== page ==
That’s the thing with handmade items. They still have the person’s mark on them, and when you hold them, you feel less alone.
All of you with a creative outlet know how important that outlet can be in times of trouble. When you’re under stress and your brain is working overtime and imagining the worst, having busy hands and a project that needs concentration can distract and calm you.
And that’s what crocheting did for me. I didn’t crochet before and I don’t crochet anymore. I honestly don’t really enjoy crocheting (sorry to all who love it!). But I needed it.
Here’s my story: My husband and I had just moved to a home on Lake Champlain in upstate New York. Three weeks after we moved in, Lake Champlain reached record high-water levels and our house was surrounded by water. We had to leave and leave pretty fast.
We spent 6 weeks in a tatty motel. Our cats spent 6 weeks in cages at the vet’s. It rained relentlessly and the flood waters kept inching up and we didn’t know if the whole house would flood but we knew the basement and garage were full of water. We could get to the house but only in hip waders.
One of the worst aspects of this was that we had nothing to do. We don’t really care about TV or movies or shopping. There are only so many walks a person can take in a day. So we sat around the motel and worried ourselves sick.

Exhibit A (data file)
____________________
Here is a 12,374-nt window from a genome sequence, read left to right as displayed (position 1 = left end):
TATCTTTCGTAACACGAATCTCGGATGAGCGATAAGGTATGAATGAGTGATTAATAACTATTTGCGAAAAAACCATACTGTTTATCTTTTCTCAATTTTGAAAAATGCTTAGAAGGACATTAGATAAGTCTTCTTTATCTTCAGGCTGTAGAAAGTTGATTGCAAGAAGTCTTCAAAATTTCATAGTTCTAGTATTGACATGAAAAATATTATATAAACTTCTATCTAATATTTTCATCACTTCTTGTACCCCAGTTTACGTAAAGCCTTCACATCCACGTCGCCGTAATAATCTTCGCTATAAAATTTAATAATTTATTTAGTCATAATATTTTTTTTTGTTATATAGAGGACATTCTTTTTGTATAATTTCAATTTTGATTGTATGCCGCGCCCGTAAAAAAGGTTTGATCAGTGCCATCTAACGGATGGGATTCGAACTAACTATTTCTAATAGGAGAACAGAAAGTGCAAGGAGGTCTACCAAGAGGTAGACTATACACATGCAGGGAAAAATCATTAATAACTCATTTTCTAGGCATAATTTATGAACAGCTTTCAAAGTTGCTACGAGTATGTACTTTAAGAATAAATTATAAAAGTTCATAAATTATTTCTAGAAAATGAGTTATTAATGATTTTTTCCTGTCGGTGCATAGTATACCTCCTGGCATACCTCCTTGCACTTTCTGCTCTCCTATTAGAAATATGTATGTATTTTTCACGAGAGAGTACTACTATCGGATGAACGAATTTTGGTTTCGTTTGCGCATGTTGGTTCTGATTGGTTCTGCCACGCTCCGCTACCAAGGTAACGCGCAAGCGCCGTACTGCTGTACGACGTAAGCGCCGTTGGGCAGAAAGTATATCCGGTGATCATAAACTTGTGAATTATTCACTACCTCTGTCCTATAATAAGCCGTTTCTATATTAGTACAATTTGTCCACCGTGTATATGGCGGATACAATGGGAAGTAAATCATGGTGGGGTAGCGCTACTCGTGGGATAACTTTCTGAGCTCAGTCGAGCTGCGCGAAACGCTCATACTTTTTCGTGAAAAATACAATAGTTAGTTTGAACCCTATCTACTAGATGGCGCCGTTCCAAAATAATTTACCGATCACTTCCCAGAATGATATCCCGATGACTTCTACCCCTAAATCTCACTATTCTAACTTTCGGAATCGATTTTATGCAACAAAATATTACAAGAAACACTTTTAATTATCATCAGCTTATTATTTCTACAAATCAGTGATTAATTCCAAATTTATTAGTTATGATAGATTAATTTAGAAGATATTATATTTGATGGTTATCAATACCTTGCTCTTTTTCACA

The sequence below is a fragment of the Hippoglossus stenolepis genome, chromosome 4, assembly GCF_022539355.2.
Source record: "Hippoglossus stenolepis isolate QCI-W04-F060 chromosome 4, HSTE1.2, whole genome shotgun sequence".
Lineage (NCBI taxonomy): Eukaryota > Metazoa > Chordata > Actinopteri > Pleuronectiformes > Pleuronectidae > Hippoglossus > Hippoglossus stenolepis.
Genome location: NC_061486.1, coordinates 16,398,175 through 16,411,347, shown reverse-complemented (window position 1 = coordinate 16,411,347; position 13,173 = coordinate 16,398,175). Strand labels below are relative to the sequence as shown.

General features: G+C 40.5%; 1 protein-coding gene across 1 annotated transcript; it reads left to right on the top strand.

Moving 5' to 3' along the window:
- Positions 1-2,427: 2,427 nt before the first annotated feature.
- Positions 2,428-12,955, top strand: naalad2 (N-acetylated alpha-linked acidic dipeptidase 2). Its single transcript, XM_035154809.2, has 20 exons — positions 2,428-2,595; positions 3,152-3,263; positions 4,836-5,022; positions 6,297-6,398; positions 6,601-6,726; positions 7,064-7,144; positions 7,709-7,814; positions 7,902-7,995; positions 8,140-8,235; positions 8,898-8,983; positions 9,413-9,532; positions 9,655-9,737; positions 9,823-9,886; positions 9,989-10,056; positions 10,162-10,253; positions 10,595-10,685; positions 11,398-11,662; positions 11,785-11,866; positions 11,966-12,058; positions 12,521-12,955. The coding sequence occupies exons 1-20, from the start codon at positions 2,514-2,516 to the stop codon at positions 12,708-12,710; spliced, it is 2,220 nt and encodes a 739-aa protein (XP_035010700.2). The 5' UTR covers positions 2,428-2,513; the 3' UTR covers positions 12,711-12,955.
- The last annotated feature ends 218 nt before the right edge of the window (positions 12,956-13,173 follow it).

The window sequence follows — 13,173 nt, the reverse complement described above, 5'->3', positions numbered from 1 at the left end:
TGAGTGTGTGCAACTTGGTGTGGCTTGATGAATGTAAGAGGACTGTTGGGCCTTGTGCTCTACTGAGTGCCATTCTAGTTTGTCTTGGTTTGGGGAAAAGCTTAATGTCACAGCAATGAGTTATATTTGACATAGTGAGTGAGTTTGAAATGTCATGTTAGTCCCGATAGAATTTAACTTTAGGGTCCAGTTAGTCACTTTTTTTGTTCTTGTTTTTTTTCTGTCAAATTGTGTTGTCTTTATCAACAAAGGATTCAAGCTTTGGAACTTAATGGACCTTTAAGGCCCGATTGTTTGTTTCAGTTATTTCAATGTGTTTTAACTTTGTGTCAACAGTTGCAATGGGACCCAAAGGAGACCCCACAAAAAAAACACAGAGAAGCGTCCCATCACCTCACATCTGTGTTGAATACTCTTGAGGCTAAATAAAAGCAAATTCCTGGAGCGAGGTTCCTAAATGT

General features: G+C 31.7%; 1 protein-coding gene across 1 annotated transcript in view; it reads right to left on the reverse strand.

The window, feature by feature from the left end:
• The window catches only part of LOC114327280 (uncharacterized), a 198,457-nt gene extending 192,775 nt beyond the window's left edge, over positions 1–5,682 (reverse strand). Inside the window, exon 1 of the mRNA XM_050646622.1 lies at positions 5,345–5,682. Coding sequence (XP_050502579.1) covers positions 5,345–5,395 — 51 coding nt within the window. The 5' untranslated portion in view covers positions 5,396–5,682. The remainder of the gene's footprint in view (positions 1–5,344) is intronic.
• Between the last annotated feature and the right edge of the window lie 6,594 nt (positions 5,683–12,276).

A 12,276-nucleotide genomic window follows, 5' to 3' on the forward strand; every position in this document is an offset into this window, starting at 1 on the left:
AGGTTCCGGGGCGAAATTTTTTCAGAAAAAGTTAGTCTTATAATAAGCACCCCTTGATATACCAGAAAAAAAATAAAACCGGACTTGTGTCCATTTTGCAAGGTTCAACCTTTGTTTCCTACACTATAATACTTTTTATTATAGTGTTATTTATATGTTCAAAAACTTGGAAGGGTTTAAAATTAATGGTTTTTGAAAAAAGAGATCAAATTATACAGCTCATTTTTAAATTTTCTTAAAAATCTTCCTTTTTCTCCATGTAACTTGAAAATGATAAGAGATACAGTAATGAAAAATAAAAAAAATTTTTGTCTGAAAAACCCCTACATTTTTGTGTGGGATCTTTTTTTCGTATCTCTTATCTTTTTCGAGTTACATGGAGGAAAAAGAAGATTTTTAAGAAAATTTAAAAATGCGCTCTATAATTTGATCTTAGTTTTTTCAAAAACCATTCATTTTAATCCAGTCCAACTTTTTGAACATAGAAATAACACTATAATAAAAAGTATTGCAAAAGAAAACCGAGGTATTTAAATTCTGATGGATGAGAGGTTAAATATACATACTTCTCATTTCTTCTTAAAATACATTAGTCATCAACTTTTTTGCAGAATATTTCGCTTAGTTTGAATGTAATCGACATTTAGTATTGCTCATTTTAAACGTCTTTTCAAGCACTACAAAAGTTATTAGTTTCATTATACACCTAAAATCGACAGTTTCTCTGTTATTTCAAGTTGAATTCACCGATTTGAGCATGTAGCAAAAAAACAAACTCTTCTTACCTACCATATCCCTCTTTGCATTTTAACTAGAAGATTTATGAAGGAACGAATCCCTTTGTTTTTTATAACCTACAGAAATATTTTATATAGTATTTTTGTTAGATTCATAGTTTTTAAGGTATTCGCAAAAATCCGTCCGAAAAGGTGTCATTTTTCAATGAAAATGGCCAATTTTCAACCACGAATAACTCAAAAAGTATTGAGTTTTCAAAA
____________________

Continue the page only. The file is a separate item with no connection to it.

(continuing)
And that’s where crocheting came in. I needed something to distract me and crocheting seemed to be the simplest solution—after all the supply list is truly minimal. All I needed was one crochet hook and a ball of yarn and my trusty iPad, for instruction.
I spent 6 weeks obsessively learning one crochet pattern. I found a pretty picture of a 16-circles square on the Internet and set out to learn it.
Because I had no background in crochet or reading the language of the patterns, my progress was really slow and really painful. BUT it took my mind off all the other painful worries and focused me. And I finally learned to make the squares and made enough of them to out together a decent-sized throw.
And I’m happy to report that by the time I had enough squares to stitch together, we were back in our house! We didn’t have running water for weeks, because the well and the septic system were completely compromised, and pretty much every shrub and perennial in our yard died a horrible death. We had scum all over the garage and black mold growing up the walls, but the flood waters had not made it into the main part of the house.
Now, two years later, everything is groovy. The house and gardens look great again and we love living on this beautiful lake, when it behaves!
I tried to keep crocheting but, somehow, I just can’t get into it. It’s as if it served its purpose and now I can move on. But I’m keeping my crochet hook . . . just in case. Has your form of creative expression helped you through a difficult time? I’d love to hear about it!